The NTT Pro Cycling squad confirmed that they have partnered with Bjarne Riis' Virtu Cycling, with Riis and partners Lars Seier Christensen and Jan Bech Andersen snapping up a third of the ownership shares.
Riis will become the manager of the UCI WorldTeam to try and right the ship that sunk to the bottom of the World Rankings (just above the now-defunct Katusha-Alpecin) and scored just one WorldTour win in 2019, Edvald Boasson Hagen's stage of the Critérium du Dauphiné.
Douglas Ryder, the team's founder and principal, lauded the agreement, calling it a "significant moment" in the team's history and for its future.
"The expertise and breadth of experience that Bjarne Riis will provide in supporting the sporting development through our unique technology-driven performance approach will be hugely significant," Ryder said.
"I believe this partnership will benefit the entire team to help them achieve great results," he added, optimistically stating he believes it will help the team "become one of the best in the world" in the coming years.
Riis returns to WorldTour
After retiring as a professional cyclist and former Tour de France winner, Riis formed what would become Team CSC, Saxo Bank and then Tinkoff-Saxo. He built the team to the top level through signing riders like Laurent Jalabert and Tyler Hamilton.
Jalabert claimed the team's first Tour de France stages in 2001 and won the mountains classification, and Hamilton landed the team's first Grand Tour podium in the 2002 Giro d'Italia. After Jalabert retired, Riis hired Carlos Sastre, who went on to win the Tour de France for the team in 2008, and after Hamilton's departure Riis brought in Ivan Basso and Frank and Andy Schleck, who would form the cornerstone of the team's Grand Tour ambitions for years to come.
Riis's team included charismatic figures like Jens Voigt, Fabian Cancellara, Dave Zabriskie, Brad McGee and Stuart O'Grady, but the squad was also beset by doping cases like Bo Hamburger's EPO positive and Ivan Basso's involvement in Operacion Puerto .
Riis had a controversial side as well. As the cycling world attempted to right itself after Operacion Puerto, Riis, pressured by revelations in a book by former soigneur Jeff d'Hont, admitted to using performance-enhancing drugs like EPO, growth hormone and cortisone during his career including 1996 when he won the Tour. The admission cost him his title sponsor, but he found a replacement in the form of Saxo Bank thanks Lars Seier Christensen and spearheaded internal doping controls that were eventually replaced by the UCI biological passport.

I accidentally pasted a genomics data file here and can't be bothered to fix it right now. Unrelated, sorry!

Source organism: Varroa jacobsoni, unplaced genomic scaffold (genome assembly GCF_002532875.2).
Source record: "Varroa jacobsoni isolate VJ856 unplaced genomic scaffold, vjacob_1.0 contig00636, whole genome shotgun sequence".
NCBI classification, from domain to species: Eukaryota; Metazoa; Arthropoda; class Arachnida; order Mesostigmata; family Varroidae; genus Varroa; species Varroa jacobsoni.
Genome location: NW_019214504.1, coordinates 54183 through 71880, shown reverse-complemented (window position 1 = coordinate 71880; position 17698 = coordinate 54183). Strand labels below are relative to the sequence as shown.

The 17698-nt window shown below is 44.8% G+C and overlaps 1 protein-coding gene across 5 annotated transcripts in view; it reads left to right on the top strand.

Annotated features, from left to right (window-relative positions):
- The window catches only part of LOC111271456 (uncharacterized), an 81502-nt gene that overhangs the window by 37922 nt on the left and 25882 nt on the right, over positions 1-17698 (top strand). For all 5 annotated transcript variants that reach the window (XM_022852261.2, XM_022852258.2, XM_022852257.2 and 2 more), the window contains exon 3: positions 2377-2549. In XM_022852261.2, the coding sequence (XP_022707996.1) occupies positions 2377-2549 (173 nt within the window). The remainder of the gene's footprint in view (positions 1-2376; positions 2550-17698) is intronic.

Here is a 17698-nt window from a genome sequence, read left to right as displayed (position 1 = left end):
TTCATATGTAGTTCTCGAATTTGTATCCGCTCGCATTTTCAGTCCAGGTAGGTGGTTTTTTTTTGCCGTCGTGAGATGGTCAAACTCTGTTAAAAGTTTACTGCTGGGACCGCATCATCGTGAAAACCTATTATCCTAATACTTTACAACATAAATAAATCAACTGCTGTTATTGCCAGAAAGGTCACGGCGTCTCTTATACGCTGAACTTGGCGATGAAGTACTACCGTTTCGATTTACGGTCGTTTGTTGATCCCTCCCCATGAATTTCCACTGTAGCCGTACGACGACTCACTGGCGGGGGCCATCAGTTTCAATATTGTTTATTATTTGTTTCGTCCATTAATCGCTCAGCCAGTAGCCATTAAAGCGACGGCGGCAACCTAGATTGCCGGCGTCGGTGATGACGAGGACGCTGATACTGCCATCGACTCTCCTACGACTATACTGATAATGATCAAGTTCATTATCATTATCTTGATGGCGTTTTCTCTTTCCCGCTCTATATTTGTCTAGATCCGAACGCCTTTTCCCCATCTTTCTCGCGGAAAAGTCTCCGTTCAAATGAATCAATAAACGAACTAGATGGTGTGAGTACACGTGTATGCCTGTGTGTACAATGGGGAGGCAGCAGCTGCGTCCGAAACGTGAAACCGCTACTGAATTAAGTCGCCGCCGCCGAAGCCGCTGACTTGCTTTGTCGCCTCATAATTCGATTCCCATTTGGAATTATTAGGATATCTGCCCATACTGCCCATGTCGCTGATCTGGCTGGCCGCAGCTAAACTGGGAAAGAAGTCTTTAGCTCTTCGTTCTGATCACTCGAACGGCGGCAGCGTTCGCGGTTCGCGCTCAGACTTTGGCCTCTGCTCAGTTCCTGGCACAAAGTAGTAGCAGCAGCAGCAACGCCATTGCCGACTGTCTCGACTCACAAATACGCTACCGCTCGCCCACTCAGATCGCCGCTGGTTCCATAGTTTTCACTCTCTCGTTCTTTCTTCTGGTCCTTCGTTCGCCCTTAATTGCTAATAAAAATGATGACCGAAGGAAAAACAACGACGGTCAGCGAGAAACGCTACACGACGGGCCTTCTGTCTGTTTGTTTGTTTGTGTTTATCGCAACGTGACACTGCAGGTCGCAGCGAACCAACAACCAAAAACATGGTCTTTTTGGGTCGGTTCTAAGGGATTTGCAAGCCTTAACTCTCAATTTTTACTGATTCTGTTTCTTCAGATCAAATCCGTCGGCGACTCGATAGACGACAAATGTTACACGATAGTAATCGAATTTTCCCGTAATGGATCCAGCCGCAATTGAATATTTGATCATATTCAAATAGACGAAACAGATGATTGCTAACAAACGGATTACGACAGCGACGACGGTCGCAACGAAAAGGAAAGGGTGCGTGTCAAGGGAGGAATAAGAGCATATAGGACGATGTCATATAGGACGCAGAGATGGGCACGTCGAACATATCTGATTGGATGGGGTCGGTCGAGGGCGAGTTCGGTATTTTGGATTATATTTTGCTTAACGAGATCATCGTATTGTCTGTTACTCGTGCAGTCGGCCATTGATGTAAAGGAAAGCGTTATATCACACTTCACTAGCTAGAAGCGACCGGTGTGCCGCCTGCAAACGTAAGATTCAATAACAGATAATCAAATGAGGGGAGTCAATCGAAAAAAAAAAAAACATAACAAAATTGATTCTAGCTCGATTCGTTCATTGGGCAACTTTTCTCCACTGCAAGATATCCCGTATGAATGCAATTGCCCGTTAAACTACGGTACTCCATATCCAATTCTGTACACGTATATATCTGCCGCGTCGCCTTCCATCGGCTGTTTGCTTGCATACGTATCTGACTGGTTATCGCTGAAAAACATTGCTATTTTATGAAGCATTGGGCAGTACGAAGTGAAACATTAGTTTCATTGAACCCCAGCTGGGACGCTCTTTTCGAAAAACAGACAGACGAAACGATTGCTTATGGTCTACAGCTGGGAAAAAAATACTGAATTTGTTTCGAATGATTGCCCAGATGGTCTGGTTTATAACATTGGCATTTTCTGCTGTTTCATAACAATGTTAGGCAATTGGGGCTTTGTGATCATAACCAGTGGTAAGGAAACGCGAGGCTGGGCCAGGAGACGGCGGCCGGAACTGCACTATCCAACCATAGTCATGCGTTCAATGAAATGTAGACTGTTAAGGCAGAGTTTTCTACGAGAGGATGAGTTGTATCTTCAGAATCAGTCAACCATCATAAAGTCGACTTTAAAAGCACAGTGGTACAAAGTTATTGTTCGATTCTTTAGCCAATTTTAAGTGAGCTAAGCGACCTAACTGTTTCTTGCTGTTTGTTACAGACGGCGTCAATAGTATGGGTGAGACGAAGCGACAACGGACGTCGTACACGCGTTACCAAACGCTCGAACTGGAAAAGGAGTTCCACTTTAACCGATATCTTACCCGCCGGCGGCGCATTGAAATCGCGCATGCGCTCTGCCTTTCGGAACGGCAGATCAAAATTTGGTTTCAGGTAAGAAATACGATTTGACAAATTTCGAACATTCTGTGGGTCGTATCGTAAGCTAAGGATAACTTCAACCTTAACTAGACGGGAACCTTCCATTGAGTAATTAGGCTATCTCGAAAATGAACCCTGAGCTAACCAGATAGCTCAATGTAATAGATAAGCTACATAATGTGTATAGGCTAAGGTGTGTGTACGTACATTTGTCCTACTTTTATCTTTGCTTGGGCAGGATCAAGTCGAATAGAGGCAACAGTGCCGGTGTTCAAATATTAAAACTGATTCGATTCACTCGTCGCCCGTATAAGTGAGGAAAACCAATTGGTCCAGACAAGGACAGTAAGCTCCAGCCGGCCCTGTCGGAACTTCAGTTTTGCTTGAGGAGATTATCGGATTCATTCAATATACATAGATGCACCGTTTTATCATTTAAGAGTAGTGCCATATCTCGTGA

In 2010, however, fractures began to form as Saxo Bank was in its final year as a sponsor. The team signed Alberto Contador while the Schleck brothers, Cancellara, Voigt and O'Grady and DS Kim Andersen all left for the nascent Leopard-Trek squad in 2011. In 2012, Oleg Tinkov arrived as the team's new sponsor. The next year, Tinkov bought the team and while he kept Riis on as manager, conflicts eventually pushed Riis out of the picture for good.
Riis returned to found the Virtu Cycling organisation with Seier, starting a men's Continental and a women's squad as well as travel, business team building and sportswear ventures, with an explicit goal of bringing a WorldTour team to Denmark. He was linked to Patrick Lefevere's Deceuninck-Quickstep team and Igor Makarov's Katusha-Alpecin squad. With NTT, Riis can finally realize at least a third of Virtu's dream.
"This is a proud moment for our organization, Virtu Cycling, and I'm really excited by this partnership and its potential. Together, I believe we can develop one of the world's best cycling teams built on being performance and technology-driven, combined with our many years of experience from the World Tour," Riis said.
"We have had some thorough and fruitful talks and meetings with Doug Ryder on the team's future and potential. I'm really looking forward to our collaboration and to take on the sporting leadership of the team in this new setup.
"I have nothing but admiration for what Doug has built and achieved with this team starting on continental level onwards to become a WorldTour-team, for his contribution to cycling and his work and support for the Qhubeka Charity. Together, I believe we can take the team to the next level and make it a team that everybody – riders and staff - want to be a part of."